- Resource extraction has more than tripled since 1970, including a fivefold increase in the use of non-metallic minerals and a 45 per cent increase in fossil fuel use
- By 2060, global material use could double to 190 billion tonnes (from 92 billion), while greenhouse gas emissions could increase by 43 per cent
- The extraction and processing of materials, fuels and food contribute half of total global greenhouse gas emissions and over 90 per cent of biodiversity loss and water stress
Rapid growth in extraction of materials is the chief culprit in climate change and biodiversity loss – a challenge that will only worsen unless the world urgently undertakes a systemic reform of resource use, according to a report released at the UN Environment Assembly.
Global Resources Outlook 2019, prepared by the International Resource Panel, examines the trends in natural resources and their corresponding consumption patterns since the 1970s to support policymakers in strategic decision-making and transitioning to a sustainable economy.
Over the past five decades, the population has doubled and global domestic product has increased four times. The report finds that, in the same period, annual global extraction of materials grew from 27 billion tonnes to 92 billion tonnes (by 2017). This will double again by 2060 on current trends.
According to the report, “the extraction and processing of materials, fuels and food make up about half of total global greenhouse gas emissions and more than 90 per cent of biodiversity loss and water stress”. By 2010, land-use changes had caused a loss of global species of approximately 11 per cent.
“The Global Resources Outlook shows that we are ploughing through this planet’s finite resources as if there is no tomorrow, causing climate change and biodiversity loss along the way,” said Joyce Msuya, Acting Executive Director of UN Environment. “Frankly, there will be no tomorrow for many people unless we stop.”
Since 2000, growth in extraction rates have accelerated to 3.2 per cent per annum, driven largely by major investments in infrastructure and higher material living standards in developing and transitioning countries, especially in Asia. However, the wealthiest countries still needed 9.8 tons of materials per person in 2017, mobilized from elsewhere in the world, which is also driving this trend.
More specifically, the use of metal ores increased by 2.7 per cent annually and the associated impacts on human health and climate change doubled during 2000-2015. Fossil fuel usage went from 6 billion tonnes in 1970 to 15 billion tons in 2017. Biomass increased from 9 billion tonnes to 24 billion tonnes – mostly for food, feedstock and energy.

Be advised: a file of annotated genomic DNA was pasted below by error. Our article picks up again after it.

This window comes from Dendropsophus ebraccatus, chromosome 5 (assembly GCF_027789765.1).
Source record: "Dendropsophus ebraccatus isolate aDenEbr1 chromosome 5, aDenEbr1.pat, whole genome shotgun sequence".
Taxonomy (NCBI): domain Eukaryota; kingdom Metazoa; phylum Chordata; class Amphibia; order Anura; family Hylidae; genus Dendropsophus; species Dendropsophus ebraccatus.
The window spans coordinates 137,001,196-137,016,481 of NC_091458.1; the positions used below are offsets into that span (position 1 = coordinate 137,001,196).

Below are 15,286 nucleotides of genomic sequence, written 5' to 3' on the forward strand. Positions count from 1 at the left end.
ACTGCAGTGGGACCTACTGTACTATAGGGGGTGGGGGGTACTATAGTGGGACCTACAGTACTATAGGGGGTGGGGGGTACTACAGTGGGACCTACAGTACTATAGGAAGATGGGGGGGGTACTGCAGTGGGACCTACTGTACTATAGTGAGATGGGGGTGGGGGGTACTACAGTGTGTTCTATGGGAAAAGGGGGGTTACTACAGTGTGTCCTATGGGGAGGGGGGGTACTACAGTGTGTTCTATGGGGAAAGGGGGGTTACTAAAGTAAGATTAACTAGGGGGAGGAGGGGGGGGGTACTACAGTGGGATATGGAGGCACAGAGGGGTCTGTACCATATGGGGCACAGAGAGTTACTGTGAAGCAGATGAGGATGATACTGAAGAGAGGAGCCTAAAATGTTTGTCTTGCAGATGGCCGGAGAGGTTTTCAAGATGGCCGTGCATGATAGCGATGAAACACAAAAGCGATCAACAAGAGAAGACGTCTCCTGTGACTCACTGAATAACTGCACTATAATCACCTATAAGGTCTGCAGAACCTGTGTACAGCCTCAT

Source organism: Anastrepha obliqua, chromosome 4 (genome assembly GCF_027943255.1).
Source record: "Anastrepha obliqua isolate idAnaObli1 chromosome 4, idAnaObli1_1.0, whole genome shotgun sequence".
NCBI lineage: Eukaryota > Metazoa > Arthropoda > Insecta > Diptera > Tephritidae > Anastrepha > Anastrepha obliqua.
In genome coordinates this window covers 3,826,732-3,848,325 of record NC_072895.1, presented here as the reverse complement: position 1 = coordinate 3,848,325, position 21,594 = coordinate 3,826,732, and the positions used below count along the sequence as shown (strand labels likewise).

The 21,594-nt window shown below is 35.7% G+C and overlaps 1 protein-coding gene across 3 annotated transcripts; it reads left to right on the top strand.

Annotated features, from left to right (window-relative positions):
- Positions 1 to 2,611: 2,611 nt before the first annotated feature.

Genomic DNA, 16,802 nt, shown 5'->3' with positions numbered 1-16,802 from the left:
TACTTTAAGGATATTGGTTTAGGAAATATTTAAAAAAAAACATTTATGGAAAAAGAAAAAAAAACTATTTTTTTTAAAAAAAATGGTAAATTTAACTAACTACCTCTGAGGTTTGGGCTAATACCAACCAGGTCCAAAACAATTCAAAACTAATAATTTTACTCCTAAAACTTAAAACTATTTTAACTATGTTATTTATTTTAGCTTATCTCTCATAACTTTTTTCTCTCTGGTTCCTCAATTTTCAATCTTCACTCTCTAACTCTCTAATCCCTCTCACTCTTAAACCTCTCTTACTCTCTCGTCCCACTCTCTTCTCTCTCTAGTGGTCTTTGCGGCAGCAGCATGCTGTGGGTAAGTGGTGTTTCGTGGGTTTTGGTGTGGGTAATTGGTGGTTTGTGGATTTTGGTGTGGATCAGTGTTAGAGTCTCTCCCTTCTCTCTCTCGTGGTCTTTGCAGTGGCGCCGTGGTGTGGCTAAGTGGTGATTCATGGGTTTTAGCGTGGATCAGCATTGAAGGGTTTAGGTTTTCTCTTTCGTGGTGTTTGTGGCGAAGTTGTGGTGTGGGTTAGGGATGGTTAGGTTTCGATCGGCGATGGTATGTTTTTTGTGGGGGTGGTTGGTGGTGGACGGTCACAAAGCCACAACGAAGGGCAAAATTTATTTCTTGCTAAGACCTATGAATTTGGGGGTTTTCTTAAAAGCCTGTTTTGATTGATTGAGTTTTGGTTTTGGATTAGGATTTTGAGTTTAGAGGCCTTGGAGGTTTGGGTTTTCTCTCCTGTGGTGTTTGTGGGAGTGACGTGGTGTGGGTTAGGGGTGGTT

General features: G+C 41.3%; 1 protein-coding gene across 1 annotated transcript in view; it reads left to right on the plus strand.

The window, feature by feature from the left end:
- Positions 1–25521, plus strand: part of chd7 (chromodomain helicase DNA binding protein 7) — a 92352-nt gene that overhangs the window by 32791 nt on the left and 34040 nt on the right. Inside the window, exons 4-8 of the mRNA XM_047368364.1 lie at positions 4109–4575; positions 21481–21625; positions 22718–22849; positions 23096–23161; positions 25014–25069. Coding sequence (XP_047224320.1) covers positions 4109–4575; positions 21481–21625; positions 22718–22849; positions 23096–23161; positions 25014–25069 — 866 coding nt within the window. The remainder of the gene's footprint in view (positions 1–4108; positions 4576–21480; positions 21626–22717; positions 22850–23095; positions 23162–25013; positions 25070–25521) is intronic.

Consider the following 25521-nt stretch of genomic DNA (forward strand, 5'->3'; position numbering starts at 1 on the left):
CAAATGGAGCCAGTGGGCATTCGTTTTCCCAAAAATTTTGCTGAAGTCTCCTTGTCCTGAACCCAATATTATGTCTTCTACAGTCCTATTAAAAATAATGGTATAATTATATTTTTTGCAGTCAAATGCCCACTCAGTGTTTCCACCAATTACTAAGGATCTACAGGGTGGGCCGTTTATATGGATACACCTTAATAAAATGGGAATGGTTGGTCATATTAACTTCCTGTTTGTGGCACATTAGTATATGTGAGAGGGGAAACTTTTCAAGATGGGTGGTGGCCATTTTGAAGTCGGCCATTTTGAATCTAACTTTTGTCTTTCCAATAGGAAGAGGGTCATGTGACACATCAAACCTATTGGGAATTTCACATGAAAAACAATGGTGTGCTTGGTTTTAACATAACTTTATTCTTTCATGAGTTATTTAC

By using data from historical trends, the report projects into the year 2060. From 2015-2060, natural resource use is expected to grow by 110 per cent, leading to a reduction of forests by over 10 per cent and a reduction of other habitats like grasslands by around 20 per cent. The implications for climate change are severe, as there would be an increase in greenhouse gas emissions of 43 per cent.
The report says that if economic and consumption growth continue at current rates, far greater efforts will be required to ensure positive economic growth does not cause negative environmental impacts.
The report argues that resource efficiency is essential, though not enough on its own. “What is needed is a move from linear to circular flows through a combination of extended product life cycles, intelligent product design and standardization and reuse, recycling and remanufacturing,” it says.
If the recommended measures are implemented, it could accelerate economic growth, outweighing the up-front economic costs of shifting to economic models consistent with holding global warming to 1.5°C this century.
“Modelling undertaken by the International Resource Panel shows that with the right resource efficiency and sustainable consumption and production policies in place, by 2060 growth in global resource use can slow by 25 per cent, global domestic product could grow 8 per cent – especially for low- and middle-income nations – and greenhouse gas emissions could be cut by 90 per cent compared with projections for continuing along historical trends,” the Co-Chairs of the Panel, Izabella Teixeira and Janez Potočnik, wrote in the joint preface to the report.
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